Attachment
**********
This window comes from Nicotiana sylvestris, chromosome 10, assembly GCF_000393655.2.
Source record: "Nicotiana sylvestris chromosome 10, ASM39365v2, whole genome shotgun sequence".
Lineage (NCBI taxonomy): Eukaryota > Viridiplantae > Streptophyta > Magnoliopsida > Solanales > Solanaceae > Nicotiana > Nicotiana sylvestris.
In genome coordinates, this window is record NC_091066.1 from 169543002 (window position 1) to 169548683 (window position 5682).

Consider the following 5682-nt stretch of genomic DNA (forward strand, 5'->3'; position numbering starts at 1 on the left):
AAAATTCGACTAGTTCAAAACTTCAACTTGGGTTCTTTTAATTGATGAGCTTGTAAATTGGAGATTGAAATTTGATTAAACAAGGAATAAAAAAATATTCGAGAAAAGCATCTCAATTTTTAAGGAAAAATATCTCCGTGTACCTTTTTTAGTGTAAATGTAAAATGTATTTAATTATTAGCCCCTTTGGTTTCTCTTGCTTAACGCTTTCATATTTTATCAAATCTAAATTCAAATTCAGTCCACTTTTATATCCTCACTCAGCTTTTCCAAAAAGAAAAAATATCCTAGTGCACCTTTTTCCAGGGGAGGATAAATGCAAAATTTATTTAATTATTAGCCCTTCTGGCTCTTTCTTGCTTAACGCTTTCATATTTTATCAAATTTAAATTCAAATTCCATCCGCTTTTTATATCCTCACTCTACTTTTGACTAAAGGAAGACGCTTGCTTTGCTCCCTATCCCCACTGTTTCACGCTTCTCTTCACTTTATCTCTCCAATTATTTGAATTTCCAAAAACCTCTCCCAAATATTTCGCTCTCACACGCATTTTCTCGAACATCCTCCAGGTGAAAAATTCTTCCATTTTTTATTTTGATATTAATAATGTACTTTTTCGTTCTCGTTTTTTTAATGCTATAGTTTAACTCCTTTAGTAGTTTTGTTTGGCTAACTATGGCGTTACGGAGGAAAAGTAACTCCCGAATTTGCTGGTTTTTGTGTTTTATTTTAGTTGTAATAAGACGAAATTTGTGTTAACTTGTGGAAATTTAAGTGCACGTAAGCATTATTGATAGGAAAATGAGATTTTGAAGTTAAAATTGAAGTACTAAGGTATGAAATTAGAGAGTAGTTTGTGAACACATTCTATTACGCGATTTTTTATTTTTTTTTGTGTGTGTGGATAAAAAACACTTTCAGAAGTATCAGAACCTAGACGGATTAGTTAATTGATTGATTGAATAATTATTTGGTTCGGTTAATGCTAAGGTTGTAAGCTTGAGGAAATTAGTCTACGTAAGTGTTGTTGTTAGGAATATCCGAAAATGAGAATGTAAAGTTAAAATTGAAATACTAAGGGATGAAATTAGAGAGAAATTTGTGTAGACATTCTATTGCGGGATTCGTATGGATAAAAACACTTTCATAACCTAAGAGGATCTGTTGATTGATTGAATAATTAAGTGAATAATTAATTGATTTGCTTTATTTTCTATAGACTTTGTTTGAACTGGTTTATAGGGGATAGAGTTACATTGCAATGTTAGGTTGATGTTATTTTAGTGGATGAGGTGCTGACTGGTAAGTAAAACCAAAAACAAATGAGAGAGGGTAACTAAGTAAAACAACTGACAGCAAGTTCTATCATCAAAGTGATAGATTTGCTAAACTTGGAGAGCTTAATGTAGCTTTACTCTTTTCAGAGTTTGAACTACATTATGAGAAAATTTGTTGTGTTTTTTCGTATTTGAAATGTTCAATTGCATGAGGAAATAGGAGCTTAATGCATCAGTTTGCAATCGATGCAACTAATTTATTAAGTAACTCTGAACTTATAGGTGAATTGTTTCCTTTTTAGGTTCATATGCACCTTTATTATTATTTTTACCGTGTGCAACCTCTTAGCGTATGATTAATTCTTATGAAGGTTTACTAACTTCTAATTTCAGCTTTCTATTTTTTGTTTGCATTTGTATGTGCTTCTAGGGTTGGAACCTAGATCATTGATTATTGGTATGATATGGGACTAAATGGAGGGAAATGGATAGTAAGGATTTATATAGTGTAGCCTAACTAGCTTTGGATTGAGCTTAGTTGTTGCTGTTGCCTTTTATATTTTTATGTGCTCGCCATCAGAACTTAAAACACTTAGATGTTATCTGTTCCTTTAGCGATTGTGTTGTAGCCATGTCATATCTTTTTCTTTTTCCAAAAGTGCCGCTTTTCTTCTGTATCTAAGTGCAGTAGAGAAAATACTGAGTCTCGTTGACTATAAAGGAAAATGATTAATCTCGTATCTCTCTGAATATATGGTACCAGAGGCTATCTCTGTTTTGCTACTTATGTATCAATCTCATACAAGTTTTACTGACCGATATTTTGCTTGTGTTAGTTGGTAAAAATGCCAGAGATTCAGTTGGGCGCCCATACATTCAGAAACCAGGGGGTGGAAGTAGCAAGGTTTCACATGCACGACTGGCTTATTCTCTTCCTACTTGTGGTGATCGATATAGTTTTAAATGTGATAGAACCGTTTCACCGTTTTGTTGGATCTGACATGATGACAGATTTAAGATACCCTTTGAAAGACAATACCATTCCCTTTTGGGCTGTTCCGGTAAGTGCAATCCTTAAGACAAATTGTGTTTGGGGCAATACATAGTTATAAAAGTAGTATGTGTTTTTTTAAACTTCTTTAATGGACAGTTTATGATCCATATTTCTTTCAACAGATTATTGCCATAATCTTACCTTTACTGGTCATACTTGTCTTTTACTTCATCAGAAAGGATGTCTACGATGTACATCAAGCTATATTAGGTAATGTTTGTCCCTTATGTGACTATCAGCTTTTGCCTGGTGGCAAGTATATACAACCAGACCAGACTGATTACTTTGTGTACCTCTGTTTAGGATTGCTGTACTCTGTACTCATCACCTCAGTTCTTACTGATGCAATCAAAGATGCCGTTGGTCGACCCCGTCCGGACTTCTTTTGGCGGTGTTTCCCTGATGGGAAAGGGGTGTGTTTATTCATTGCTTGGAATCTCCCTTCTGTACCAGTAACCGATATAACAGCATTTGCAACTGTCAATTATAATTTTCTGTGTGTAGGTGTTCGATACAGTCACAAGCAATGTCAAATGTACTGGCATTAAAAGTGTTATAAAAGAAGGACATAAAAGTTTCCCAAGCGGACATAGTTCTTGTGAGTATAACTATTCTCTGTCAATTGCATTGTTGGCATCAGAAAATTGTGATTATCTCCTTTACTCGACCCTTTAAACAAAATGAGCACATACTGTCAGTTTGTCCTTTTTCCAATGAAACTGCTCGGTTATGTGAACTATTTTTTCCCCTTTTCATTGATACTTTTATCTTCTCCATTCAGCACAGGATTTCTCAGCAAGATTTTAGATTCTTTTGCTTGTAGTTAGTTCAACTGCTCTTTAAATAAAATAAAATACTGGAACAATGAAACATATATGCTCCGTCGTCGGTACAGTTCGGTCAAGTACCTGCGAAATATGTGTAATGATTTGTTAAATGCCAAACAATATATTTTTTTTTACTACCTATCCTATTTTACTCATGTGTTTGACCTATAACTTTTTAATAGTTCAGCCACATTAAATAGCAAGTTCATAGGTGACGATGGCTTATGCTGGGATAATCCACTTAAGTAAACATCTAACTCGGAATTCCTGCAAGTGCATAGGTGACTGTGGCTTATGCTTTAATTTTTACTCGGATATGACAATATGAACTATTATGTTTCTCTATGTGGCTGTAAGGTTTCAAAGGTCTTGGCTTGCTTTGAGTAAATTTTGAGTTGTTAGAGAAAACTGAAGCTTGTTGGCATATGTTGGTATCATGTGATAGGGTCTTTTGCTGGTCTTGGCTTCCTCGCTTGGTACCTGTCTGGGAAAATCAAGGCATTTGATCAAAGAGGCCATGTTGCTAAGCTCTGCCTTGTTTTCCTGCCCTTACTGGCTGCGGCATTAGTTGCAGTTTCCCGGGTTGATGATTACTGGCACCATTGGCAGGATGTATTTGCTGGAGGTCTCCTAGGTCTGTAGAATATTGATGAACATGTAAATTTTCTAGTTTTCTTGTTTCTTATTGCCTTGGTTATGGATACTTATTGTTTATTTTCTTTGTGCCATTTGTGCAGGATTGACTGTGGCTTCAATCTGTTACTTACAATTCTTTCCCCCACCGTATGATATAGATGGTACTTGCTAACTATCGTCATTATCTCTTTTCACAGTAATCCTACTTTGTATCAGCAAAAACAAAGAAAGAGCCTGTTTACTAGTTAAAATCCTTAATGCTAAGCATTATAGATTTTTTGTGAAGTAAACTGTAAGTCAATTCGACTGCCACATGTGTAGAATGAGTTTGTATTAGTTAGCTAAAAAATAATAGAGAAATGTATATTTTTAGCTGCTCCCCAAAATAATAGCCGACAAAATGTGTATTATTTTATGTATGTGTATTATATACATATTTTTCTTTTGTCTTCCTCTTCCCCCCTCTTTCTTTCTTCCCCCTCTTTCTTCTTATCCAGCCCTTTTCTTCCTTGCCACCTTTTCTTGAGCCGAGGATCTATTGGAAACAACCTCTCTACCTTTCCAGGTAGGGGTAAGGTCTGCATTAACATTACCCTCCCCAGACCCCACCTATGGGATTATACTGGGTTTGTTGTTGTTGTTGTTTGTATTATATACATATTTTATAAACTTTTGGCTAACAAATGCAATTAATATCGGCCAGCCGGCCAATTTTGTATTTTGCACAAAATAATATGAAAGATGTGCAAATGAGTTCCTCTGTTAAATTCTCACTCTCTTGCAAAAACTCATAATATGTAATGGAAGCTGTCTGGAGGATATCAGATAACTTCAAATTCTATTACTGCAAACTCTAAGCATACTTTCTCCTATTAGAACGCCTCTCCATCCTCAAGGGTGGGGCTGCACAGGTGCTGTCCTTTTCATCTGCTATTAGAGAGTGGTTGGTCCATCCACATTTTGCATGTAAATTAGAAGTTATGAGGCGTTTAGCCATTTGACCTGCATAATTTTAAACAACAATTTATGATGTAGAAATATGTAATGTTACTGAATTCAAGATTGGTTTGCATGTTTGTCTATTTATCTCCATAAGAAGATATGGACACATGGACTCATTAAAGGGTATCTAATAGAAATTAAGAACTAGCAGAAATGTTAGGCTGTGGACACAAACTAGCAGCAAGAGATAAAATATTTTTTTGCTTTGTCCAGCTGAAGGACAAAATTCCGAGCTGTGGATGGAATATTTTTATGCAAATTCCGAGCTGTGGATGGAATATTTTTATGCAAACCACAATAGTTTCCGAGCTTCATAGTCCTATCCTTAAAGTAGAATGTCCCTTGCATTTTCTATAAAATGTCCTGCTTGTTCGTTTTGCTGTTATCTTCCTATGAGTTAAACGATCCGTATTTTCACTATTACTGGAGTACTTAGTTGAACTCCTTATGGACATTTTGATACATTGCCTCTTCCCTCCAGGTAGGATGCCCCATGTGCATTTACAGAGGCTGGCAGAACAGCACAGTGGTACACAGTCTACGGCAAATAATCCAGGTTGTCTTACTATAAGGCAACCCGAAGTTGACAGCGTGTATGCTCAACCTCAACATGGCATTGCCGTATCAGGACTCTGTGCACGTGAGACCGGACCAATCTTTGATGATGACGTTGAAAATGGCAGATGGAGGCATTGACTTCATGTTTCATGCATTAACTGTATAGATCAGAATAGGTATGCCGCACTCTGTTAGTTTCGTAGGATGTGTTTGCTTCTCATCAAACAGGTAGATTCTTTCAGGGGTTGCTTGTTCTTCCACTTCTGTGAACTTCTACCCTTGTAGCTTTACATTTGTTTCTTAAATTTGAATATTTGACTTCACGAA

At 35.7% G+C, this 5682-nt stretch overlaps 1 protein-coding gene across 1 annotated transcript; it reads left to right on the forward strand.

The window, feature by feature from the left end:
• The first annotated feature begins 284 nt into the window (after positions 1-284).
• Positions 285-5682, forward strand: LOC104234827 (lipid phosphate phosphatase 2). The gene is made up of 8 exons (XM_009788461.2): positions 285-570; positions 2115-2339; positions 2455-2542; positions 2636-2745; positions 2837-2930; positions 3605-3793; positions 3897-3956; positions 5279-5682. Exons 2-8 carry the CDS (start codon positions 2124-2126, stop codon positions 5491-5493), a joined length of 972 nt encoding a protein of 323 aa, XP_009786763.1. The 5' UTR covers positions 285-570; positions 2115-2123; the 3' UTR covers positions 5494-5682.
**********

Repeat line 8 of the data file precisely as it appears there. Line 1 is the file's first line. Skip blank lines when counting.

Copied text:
The window, feature by feature from the left end: